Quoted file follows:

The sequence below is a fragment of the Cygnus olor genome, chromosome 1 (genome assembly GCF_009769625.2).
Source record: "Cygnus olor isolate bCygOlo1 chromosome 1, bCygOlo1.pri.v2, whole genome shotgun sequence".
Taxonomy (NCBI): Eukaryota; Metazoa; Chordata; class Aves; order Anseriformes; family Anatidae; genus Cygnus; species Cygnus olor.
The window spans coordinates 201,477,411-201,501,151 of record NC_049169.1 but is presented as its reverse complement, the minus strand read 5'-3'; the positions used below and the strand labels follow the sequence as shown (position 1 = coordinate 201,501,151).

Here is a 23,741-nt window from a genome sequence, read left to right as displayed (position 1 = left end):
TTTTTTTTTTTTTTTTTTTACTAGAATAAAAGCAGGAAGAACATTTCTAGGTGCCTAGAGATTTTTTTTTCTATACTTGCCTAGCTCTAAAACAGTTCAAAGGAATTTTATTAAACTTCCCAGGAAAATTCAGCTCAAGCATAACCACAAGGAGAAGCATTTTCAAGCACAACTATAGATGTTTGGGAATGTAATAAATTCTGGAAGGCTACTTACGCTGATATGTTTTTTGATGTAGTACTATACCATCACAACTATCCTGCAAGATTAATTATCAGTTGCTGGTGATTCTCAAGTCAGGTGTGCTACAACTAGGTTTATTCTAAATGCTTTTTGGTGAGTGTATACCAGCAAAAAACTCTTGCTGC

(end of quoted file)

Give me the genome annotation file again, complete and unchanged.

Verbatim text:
The sequence below is a fragment of the Cygnus olor genome, chromosome 1 (genome assembly GCF_009769625.2).
Source record: "Cygnus olor isolate bCygOlo1 chromosome 1, bCygOlo1.pri.v2, whole genome shotgun sequence".
Taxonomy (NCBI): Eukaryota; Metazoa; Chordata; class Aves; order Anseriformes; family Anatidae; genus Cygnus; species Cygnus olor.
The window spans coordinates 201,477,411-201,501,151 of record NC_049169.1 but is presented as its reverse complement, the minus strand read 5'-3'; the positions used below and the strand labels follow the sequence as shown (position 1 = coordinate 201,501,151).

Here is a 23,741-nt window from a genome sequence, read left to right as displayed (position 1 = left end):
TTTTTTTTTTTTTTTTTTTACTAGAATAAAAGCAGGAAGAACATTTCTAGGTGCCTAGAGATTTTTTTTTCTATACTTGCCTAGCTCTAAAACAGTTCAAAGGAATTTTATTAAACTTCCCAGGAAAATTCAGCTCAAGCATAACCACAAGGAGAAGCATTTTCAAGCACAACTATAGATGTTTGGGAATGTAATAAATTCTGGAAGGCTACTTACGCTGATATGTTTTTTGATGTAGTACTATACCATCACAACTATCCTGCAAGATTAATTATCAGTTGCTGGTGATTCTCAAGTCAGGTGTGCTACAACTAGGTTTATTCTAAATGCTTTTTGGTGAGTGTATACCAGCAAAAAACTCTTGCTGC